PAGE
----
Taking all factors into account, and given the relatively limited area of contamination, it was recommended that wiping the bedrock in conjunction with removal of oiled debris was the way forward. This approach meant that the clean-up utilised resources that could be manually carried onto the island via the casualty. After training and being equipped with PPE, a small team of islanders carried out six days of rock wiping. Rags (that had been mobilised as part of the salvage response) were used to wipe the relatively smooth bedrock (almost half the contaminated area) of the oil coating, with the sharper stone in the intertidal zone left to clean naturally. Ten days after the incident occurred, as a result of natural cleaning promoted by the rag wiping, the coating of oil had largely been reduced to a transparent, greasy film which, given the exposed nature of the shoreline, was expected to clean naturally quite rapidly. During a return visit five months after the incident, no traces of oil could be found.

An important consideration during any incident is to establish clear criteria for terminating the response. As highlighted by Baker (1997) there is no single or ‘best’ definition of clean, and as noted by Dicks et al (2002), three key questions from a technical perspective to ask when considering termination of shoreline clean-up are 1) is the remaining oil likely to harm environmentally sensitive resources, 2) does it interfere with the aesthetic appeal and/or amenity value; and 3) is the oil detrimental to economic resources or disrupting economic activities? The other key factor is the cost of further clean-up operations. Just because the logistics of an operation mean it is expensive, does not necessarily mean it should not be done, but the question needs to be asked whether the operation is required to achieve the overall goal.

The fact that what is a feasible, effective and reasonable response may be different for a spill in a remote location compared to a non-remote location, does not mean that internationally accepted best practice has not been applied. The clean-up in all three cases had clear termination criteria to reflect that the goal was to aid natural cleaning processes (and in the MS OLIVA case to remove the threat to local wildlife). In the ASIAN LILY case, when considering the overall goal of the response, the fact that, due to logistical constraints, rag wiping was used as opposed to other more equipment focused techniques such as flushing, is not actually that significant. Flushing may have resulted in less of a greasy film being present at the end of the designated cleaning period, but the fact that the bulk of the oil was removed to allow natural cleaning to occur in a reasonable time period, meant that the overall aim of the response was achieved.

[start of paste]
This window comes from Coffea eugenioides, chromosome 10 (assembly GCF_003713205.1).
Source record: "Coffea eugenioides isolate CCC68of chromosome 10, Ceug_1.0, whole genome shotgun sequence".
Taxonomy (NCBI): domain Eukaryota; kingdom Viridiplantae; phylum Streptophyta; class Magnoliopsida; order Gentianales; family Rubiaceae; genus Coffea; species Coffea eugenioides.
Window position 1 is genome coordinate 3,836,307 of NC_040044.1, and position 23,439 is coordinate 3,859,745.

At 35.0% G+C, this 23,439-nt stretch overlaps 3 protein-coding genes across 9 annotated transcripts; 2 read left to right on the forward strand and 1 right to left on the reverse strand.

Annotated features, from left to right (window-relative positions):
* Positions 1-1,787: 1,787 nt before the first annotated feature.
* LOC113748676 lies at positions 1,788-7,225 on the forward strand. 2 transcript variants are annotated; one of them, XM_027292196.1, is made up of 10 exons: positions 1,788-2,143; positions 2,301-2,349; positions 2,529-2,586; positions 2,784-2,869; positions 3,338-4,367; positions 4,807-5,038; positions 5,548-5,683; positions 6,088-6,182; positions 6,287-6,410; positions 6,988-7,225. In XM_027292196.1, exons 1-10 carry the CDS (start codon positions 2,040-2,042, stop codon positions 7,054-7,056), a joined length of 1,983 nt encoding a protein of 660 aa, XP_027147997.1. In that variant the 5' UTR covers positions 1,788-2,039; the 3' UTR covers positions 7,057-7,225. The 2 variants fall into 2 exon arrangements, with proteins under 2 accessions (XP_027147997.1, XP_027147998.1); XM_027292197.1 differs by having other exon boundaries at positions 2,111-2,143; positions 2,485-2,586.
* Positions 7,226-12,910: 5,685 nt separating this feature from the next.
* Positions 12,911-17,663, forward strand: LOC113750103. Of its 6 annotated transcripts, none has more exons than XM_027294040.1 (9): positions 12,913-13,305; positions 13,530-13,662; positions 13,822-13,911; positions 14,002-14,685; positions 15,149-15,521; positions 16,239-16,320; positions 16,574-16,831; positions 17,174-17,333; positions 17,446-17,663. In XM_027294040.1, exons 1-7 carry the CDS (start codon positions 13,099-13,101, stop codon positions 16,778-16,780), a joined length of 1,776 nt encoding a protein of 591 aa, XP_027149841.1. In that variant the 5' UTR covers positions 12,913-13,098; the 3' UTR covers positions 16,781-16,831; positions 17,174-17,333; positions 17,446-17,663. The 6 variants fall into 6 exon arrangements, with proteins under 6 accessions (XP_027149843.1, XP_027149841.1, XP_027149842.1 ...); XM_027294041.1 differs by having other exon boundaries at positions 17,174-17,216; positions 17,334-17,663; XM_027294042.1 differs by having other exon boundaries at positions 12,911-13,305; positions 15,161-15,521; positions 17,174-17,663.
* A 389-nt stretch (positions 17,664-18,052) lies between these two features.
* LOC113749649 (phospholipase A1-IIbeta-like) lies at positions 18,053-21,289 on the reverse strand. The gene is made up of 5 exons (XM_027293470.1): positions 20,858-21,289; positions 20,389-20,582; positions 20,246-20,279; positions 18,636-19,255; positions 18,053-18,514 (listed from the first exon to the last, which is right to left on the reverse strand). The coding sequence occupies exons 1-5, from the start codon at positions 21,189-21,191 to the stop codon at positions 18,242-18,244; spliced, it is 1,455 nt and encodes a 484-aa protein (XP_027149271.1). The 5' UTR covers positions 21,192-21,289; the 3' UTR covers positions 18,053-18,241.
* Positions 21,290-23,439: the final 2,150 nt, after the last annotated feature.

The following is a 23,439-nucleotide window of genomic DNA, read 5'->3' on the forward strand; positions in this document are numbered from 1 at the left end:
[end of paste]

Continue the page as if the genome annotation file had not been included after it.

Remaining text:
Generally speaking, there are enormous variations in how health and safety is approached around the world. However, in terms of oil spill response, the goal is simply to ensure that health and safety remains the priority throughout response operations, regardless of where they are being conducted. Since the majority of the workforce engaged in remote shoreline clean-up work are commonly members of the local community, as opposed to trained spill responders, these individuals are unlikely to be familiar with what is regarded as international best practice for health and safety during oil spill response. It is important therefore that those managing the response utilise their experience to ensure that the relevant health and safety best practice is applied, and those carrying out the work are sufficiently trained and briefed for the task. Whilst the general principles of assessing risks and taking mitigating actions are likely to be practiced by the local community on a regular basis, in ITOPF's experience, they are not familiar with the concept of wearing protective personal equipment (PPE) and can be reluctant to wear the recommended protection, particularly in warm climates (as is also true for spills in non-remote locations). In such cases, the key is communicating risk, and every effort should be made to ensure that best practice is followed.